Former New York Times columnist Nick Kristof can’t run for governor because he does not satisfy the residency requirement, Oregon’s secretary of state said on Thursday.
Kristof grew up in rural Oregon and owns property in the state. Shemia Fagan’s office reportedly reviewed Kristof’s voting record in New York in the recent 2020 general election and took into consideration Kristof maintaining his New York driver’s license up until December 2020. He also continued paying New York income taxes past the November 2019 deadline for the 2022 gubernatorial race to establish residency in Oregon.
The secretary of state said in a letter the place where a person votes is powerful and that him voting in New York “strongly indicates” that he considered it as a place where he would permanently return. Regarding his property, the office said he maintained homes in both New York and Oregon, but spends most of his time away from Oregon.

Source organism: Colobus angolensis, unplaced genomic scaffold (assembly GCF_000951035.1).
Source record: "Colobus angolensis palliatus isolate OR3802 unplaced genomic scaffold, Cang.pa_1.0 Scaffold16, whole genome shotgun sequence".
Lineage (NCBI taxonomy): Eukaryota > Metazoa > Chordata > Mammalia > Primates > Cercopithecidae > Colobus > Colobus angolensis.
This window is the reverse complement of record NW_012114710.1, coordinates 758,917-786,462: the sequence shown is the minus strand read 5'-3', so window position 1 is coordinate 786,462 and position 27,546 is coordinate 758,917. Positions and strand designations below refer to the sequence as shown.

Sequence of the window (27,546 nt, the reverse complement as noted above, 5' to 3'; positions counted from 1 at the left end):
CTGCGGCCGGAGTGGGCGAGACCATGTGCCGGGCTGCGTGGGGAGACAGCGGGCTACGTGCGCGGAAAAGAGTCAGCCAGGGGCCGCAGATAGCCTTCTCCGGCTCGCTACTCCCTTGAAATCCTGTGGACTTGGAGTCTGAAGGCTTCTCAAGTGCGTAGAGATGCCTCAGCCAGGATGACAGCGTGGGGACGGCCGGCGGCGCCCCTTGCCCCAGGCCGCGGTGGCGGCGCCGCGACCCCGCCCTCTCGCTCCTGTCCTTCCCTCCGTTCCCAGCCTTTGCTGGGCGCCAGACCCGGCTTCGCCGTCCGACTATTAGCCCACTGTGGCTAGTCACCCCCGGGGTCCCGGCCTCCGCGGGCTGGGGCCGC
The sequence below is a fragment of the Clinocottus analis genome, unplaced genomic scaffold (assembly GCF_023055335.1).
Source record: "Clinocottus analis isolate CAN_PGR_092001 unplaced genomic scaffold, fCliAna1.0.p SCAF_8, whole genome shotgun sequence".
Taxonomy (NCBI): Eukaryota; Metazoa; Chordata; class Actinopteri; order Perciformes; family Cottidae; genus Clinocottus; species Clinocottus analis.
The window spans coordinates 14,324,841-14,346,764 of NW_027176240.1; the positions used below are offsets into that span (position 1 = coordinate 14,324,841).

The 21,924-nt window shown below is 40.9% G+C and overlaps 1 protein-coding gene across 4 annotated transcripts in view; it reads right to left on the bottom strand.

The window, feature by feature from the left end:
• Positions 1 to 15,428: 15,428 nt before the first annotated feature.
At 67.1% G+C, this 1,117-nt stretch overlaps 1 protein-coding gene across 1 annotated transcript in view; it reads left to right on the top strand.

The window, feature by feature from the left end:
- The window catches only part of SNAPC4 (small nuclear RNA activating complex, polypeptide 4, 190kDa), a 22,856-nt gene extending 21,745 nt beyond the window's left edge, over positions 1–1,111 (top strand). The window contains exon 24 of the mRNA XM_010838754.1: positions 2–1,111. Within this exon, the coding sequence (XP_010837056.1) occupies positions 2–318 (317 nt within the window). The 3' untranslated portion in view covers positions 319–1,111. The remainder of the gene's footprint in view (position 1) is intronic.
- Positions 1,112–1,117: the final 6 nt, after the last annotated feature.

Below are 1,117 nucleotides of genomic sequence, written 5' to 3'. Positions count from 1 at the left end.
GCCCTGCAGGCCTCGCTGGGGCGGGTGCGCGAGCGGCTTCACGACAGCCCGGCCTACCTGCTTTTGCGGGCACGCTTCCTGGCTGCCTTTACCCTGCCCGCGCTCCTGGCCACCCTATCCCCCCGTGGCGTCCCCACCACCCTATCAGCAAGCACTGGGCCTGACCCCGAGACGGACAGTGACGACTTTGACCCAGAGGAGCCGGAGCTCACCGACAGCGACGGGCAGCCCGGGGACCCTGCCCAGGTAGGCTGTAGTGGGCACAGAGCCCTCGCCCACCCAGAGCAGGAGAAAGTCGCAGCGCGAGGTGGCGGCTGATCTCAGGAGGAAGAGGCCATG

Based on these findings, Kristof can appeal the secretary of state’s decision in a circuit court.
The letter also noted that Kristof paid income taxes in New York from 1999 to 2021 and in Oregon in 2019 and 2020. Fagan’s office noted that he did not explain whether he filed Oregon income tax returns as a non-resident, part-year resident or full-year resident.
The former columnist resigned from The New York Times in October after going on leave from the company earlier in the year. He told a local reporter that his friends have been “trying to convince” him that the state needs new lawmakers “from outside the broken political system.”
Kristof won Pulitzer Prizes in International Reporting in 1990 and Commentary in 2006. He had intended to run as a Democrat.